Shelly Beach (Manly)
Shelly Beach (also known as Shelley Beach ) is a beach located in Manly, a suburb of Sydney, New South Wales, Australia. It is adjacent to North Head and Fairy Bower. Shelly Beach is a western facing beach on the eastern coast of Australia.
Shelly Beach is protected from the ocean swell by the reef that lies on the right hand side of the beach (when facing the ocean) and faces west. Facilities include 2 free electric barbecues, showers, toilets and a kiosk selling meals, drinks and coffee. There is a restaurant on the beach called The Boathouse Shelly Beach. There is a bush track around the headland with views of the Northern Beaches and North Head. The facilities also include parking at the rate of $8.00 an hour.
On the western point of the beach is a surf break known as "Bower" which offers one of the most shallow breaking waves in Sydney. Further along from Bower are Winki and Deadman's, two other well-known breaks which are popular with surfers, especially on south-east, and east swells. Shelly beach is also one of only 2 west facing ocean beaches on the east coast of Australia.
Cabbage Tree Bay is a small north-facing embayment that includes two small beaches. Shelly Beach is a reflective beach about 100 metres long. Shelly Beach is a protected marine reserve since it is part of Cabbage Tree Bay. Many scuba diving centres take students because it offers excellent conditions for an environment in which to learn SCUBA. The visibility is good and a large variety of marine life can be seen there. It is excellent for scuba divers, and also for snorkelers as Shelly beach does not get very deep, its maximum depth being about 12 metres. Many areas are shallow with depths ranging from 2 to 6 metres. This particularity makes it popular for casual and regular snorkelers. Cabbage Tree Bay was declared a ‘No Take’ Aquatic Reserve on 31 March 2002.
According to Cabbage Tree Bay Aquatic Reserve: Draft Regulation and implementation Strategy, 'there is evidence of occupation of Aboriginal people in the area; in particular a shell midden has been recorded near the Fairy Bower car park. The report also states that 'more than 160 species of marine fish have been recorded within the reserve, including protected species such as the weedy or common sea dragon, the elegant wrasse and the threatened black cod'.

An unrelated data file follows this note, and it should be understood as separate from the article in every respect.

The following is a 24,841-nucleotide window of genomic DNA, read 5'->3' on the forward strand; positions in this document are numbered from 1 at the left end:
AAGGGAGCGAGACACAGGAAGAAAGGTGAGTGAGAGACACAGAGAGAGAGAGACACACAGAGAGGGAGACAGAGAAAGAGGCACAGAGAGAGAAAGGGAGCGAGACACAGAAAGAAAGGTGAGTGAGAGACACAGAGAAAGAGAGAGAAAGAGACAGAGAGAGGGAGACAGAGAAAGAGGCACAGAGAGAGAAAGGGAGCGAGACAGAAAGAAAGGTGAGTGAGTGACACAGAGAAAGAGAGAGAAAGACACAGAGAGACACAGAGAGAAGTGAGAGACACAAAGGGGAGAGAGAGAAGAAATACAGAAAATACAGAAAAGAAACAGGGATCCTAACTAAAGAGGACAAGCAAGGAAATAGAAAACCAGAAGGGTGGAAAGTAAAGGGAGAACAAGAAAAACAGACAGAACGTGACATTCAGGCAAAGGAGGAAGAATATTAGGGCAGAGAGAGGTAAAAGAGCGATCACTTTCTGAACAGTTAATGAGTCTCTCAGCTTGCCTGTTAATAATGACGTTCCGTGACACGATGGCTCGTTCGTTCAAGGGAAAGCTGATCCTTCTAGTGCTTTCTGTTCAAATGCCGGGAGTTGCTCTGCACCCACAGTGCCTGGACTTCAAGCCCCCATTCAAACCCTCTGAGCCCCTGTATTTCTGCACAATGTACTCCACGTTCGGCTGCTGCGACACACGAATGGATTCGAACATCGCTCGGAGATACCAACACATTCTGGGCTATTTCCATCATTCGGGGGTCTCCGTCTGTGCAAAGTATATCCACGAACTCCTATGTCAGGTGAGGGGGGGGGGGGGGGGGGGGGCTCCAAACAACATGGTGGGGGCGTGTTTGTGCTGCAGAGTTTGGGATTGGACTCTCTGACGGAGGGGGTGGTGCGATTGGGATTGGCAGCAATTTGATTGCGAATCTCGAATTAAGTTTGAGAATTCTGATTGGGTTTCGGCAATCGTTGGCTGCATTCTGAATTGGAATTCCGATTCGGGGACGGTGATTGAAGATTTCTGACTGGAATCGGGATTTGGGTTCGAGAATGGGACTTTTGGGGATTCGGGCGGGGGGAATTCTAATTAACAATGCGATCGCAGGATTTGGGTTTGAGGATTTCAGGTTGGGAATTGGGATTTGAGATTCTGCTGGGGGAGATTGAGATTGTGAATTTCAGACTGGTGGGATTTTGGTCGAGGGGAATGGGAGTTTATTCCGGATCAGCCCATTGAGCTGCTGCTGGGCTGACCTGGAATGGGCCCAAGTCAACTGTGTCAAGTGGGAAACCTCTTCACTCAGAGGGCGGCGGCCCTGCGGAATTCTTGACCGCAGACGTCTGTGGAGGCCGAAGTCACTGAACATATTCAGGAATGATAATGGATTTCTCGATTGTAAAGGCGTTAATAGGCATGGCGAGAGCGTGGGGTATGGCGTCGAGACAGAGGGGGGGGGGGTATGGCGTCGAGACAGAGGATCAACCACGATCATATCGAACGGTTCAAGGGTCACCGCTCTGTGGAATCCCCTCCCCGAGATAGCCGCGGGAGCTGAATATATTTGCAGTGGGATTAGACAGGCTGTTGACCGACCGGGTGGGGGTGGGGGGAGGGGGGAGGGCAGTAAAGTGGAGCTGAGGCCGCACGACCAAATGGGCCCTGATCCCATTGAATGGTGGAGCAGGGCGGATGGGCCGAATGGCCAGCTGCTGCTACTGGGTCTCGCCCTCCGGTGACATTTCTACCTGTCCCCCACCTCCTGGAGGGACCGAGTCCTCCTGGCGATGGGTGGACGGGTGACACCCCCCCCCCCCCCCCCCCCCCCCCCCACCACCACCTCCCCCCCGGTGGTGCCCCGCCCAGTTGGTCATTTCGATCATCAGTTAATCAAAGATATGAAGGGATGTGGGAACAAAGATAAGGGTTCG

There is an old motorbike standing on the seabed in the middle of the bay in around 8m of water.
One hundred years ago Shelly Beach was a haven for boat owners, Providing protection from winds and seas from the south. What's also changed is the hillside, which in the early 1920s was home to only several buildings but is now covered with expensive homes from which their occupants can take advantage of the expansive views to the north.
On the weekend of June 4 & 5, 2016 a severe storm caused extensive damage to the walkway between Manly Beach and Shelly Beach. This included considerable damage to the pathway - with large slabs of concrete being lifted and displaced, the complete disappearance of a small toilet block, damage to an iconic sculpture at Fairy Bower pool and large sections of the safety railing being destroyed. Due to safety concerns, a large barrier and warning signs were installed to discourage people from walking along the path until repairs were made. Despite this, many people ignored the warnings and simply climbed around the rocks to get back to the path.  The barriers were removed in August 2016, following the completion of remediation work.